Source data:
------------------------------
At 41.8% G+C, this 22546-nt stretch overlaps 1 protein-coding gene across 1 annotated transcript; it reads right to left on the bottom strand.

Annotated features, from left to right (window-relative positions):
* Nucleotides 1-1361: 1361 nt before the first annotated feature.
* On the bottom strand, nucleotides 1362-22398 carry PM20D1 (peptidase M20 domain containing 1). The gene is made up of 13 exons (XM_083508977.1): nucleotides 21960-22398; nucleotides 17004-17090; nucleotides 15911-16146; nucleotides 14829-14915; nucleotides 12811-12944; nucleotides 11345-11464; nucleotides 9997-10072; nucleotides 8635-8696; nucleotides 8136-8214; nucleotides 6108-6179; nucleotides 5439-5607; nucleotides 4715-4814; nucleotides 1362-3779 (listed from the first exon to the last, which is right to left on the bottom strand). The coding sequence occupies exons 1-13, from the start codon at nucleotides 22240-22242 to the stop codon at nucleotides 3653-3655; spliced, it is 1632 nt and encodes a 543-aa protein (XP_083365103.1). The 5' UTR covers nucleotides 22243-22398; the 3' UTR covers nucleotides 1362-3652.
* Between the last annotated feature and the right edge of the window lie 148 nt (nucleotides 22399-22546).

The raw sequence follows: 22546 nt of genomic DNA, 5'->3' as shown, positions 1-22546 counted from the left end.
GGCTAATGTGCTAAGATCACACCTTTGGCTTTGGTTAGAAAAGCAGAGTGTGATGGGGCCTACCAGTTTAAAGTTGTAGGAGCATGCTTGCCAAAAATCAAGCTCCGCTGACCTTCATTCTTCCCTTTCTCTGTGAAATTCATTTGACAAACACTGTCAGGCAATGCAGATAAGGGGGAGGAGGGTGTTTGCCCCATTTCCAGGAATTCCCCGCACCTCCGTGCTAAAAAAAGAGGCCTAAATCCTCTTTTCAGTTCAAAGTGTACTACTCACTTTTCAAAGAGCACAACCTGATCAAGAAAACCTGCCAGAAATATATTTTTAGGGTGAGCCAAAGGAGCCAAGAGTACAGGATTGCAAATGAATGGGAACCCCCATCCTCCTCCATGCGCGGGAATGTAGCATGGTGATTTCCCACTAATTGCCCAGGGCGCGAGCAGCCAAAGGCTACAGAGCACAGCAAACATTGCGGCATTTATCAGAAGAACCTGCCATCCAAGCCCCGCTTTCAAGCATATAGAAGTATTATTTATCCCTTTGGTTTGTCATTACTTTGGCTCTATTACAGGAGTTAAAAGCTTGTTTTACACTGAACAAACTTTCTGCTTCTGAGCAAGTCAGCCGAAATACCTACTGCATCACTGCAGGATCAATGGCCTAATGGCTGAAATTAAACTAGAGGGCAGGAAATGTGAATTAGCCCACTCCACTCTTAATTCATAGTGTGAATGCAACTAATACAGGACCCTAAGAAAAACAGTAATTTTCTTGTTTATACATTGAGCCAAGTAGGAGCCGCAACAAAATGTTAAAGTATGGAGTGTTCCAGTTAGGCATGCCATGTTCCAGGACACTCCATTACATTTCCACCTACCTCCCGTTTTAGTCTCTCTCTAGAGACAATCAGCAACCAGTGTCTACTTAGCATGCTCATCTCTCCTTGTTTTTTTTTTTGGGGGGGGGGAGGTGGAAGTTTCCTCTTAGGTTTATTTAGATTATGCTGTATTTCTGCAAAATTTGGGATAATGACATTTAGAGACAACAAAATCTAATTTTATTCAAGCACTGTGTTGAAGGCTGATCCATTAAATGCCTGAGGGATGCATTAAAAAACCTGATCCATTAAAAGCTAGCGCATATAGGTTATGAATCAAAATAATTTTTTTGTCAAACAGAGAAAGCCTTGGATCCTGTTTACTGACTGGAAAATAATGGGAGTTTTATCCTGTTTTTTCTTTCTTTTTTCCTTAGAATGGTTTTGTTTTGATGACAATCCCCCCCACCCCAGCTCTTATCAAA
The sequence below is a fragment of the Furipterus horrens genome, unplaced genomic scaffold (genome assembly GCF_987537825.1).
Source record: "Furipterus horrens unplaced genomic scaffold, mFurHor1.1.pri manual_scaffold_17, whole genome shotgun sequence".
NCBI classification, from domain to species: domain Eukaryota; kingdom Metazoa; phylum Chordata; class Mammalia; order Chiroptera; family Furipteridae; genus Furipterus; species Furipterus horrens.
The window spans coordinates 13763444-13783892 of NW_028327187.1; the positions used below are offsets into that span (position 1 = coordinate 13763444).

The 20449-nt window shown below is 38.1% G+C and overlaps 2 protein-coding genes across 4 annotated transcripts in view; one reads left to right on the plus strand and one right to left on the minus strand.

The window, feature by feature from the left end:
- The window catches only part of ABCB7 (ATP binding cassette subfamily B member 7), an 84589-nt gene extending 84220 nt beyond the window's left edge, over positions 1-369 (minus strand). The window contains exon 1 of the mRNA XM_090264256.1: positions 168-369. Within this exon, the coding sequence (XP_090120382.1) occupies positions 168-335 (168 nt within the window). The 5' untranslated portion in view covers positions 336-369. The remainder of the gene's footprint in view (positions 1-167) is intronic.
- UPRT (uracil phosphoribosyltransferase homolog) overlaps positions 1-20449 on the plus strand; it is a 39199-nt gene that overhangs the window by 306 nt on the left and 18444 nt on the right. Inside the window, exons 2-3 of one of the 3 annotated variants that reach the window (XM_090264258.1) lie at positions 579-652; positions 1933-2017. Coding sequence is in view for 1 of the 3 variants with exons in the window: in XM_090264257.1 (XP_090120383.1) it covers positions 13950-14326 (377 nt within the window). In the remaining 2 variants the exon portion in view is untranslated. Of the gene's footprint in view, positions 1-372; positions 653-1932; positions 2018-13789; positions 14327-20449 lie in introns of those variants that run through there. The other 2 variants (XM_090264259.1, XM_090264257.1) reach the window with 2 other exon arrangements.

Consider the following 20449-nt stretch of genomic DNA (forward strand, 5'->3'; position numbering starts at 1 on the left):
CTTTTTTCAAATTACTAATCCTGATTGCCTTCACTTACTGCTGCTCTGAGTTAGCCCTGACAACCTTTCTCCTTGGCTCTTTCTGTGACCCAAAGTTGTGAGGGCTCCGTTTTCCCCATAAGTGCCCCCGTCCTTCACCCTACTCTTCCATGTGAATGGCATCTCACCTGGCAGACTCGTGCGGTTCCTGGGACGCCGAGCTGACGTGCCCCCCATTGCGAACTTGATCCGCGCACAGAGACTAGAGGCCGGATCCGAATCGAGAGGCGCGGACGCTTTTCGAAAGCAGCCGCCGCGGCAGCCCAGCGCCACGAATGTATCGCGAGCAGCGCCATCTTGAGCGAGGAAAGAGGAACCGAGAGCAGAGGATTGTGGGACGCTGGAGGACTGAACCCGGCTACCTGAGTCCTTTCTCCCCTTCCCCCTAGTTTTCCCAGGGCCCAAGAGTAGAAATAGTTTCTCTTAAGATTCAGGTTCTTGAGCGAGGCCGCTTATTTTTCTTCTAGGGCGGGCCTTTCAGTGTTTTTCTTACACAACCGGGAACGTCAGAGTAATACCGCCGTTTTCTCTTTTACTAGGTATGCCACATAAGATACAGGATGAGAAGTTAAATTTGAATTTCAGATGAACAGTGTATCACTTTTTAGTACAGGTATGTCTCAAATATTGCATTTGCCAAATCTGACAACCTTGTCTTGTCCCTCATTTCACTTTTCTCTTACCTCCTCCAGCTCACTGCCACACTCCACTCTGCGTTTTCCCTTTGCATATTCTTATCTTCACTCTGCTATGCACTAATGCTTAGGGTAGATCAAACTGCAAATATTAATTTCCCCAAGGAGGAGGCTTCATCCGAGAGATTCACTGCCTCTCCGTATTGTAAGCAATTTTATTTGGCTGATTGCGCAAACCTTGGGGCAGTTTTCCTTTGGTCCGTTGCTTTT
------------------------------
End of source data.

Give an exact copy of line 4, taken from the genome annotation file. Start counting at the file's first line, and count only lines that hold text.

* On the bottom strand, nucleotides 1362-22398 carry PM20D1 (peptidase M20 domain containing 1). The gene is made up of 13 exons (XM_083508977.1): nucleotides 21960-22398; nucleotides 17004-17090; nucleotides 15911-16146; nucleotides 14829-14915; nucleotides 12811-12944; nucleotides 11345-11464; nucleotides 9997-10072; nucleotides 8635-8696; nucleotides 8136-8214; nucleotides 6108-6179; nucleotides 5439-5607; nucleotides 4715-4814; nucleotides 1362-3779 (listed from the first exon to the last, which is right to left on the bottom strand). The coding sequence occupies exons 1-13, from the start codon at nucleotides 22240-22242 to the stop codon at nucleotides 3653-3655; spliced, it is 1632 nt and encodes a 543-aa protein (XP_083365103.1). The 5' UTR covers nucleotides 22243-22398; the 3' UTR covers nucleotides 1362-3652.